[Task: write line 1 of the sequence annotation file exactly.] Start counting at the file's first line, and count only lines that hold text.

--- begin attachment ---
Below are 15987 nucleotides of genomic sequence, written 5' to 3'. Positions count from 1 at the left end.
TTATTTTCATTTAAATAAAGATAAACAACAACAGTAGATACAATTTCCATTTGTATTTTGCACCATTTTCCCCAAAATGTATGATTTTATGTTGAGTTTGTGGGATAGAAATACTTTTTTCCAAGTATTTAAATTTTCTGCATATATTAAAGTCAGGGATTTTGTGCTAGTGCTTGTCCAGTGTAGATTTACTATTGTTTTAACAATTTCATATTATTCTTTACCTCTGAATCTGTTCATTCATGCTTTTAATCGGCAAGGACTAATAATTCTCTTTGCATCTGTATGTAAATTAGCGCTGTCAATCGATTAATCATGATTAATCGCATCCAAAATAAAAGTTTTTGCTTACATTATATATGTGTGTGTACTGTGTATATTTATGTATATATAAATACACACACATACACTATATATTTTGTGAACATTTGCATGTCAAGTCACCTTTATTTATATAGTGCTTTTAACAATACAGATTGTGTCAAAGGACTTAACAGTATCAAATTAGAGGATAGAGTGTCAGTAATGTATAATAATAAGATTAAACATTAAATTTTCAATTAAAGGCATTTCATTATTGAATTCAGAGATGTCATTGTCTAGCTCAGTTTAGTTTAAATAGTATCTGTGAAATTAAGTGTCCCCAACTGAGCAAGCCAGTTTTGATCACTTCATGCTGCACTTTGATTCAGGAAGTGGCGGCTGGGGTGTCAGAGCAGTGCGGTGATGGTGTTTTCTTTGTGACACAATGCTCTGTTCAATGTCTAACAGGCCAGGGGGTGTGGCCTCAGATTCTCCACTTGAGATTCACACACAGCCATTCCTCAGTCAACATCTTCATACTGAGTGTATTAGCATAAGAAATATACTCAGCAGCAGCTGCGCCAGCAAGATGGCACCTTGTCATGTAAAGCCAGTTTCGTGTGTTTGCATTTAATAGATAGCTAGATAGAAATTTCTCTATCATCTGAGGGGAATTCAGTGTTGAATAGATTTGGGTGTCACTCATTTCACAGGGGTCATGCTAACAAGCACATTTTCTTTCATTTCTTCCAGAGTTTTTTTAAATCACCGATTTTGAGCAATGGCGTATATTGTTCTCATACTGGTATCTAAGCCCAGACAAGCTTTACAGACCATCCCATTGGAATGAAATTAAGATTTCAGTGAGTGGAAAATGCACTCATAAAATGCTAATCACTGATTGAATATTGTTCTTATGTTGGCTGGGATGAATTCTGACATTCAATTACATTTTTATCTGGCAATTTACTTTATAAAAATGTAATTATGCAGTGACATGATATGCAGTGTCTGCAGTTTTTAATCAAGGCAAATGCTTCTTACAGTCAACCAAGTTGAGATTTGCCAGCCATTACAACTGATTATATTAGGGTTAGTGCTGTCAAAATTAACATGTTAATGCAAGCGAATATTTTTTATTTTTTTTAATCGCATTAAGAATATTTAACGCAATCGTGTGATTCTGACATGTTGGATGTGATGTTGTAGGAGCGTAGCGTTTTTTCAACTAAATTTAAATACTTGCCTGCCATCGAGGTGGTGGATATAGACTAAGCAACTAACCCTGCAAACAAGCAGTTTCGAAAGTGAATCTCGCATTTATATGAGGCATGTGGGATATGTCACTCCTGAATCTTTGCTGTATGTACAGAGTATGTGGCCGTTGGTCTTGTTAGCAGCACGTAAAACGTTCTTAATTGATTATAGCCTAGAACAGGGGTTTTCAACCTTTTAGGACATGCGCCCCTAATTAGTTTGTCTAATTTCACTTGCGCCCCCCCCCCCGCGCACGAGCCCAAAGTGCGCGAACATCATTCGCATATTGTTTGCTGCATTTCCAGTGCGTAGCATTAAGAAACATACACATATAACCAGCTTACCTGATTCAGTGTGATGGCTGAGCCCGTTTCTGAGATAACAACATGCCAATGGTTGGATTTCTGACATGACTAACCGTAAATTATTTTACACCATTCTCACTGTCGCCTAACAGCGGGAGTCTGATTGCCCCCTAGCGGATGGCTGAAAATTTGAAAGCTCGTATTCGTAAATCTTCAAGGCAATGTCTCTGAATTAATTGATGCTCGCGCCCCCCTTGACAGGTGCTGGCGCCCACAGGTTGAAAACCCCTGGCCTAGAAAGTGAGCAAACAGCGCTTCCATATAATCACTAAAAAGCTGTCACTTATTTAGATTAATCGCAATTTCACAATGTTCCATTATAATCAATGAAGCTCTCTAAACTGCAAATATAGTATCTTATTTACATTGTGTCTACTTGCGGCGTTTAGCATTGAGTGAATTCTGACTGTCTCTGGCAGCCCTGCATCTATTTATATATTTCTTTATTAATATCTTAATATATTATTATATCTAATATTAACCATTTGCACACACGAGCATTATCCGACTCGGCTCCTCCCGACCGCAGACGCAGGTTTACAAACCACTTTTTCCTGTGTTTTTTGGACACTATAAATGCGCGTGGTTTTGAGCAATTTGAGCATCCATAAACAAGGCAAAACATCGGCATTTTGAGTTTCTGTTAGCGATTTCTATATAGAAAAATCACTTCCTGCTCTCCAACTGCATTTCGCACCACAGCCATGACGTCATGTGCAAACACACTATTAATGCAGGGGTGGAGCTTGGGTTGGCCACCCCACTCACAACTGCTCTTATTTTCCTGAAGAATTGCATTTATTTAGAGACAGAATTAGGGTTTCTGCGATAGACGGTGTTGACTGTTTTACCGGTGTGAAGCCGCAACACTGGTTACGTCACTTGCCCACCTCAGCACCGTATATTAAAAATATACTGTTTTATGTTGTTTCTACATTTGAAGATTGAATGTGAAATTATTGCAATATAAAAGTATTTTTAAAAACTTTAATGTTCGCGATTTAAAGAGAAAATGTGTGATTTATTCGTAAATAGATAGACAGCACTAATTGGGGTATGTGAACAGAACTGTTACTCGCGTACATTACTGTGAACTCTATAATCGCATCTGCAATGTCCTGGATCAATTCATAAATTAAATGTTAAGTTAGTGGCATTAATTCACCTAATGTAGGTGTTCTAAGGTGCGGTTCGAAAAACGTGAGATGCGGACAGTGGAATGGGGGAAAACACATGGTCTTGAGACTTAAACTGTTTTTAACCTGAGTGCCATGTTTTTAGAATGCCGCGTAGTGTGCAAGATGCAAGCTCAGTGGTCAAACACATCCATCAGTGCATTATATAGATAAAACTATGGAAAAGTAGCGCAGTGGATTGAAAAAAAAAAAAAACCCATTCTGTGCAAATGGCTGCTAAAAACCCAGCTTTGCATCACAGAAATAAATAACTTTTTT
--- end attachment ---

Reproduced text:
Below are 15987 nucleotides of genomic sequence, written 5' to 3'. Positions count from 1 at the left end.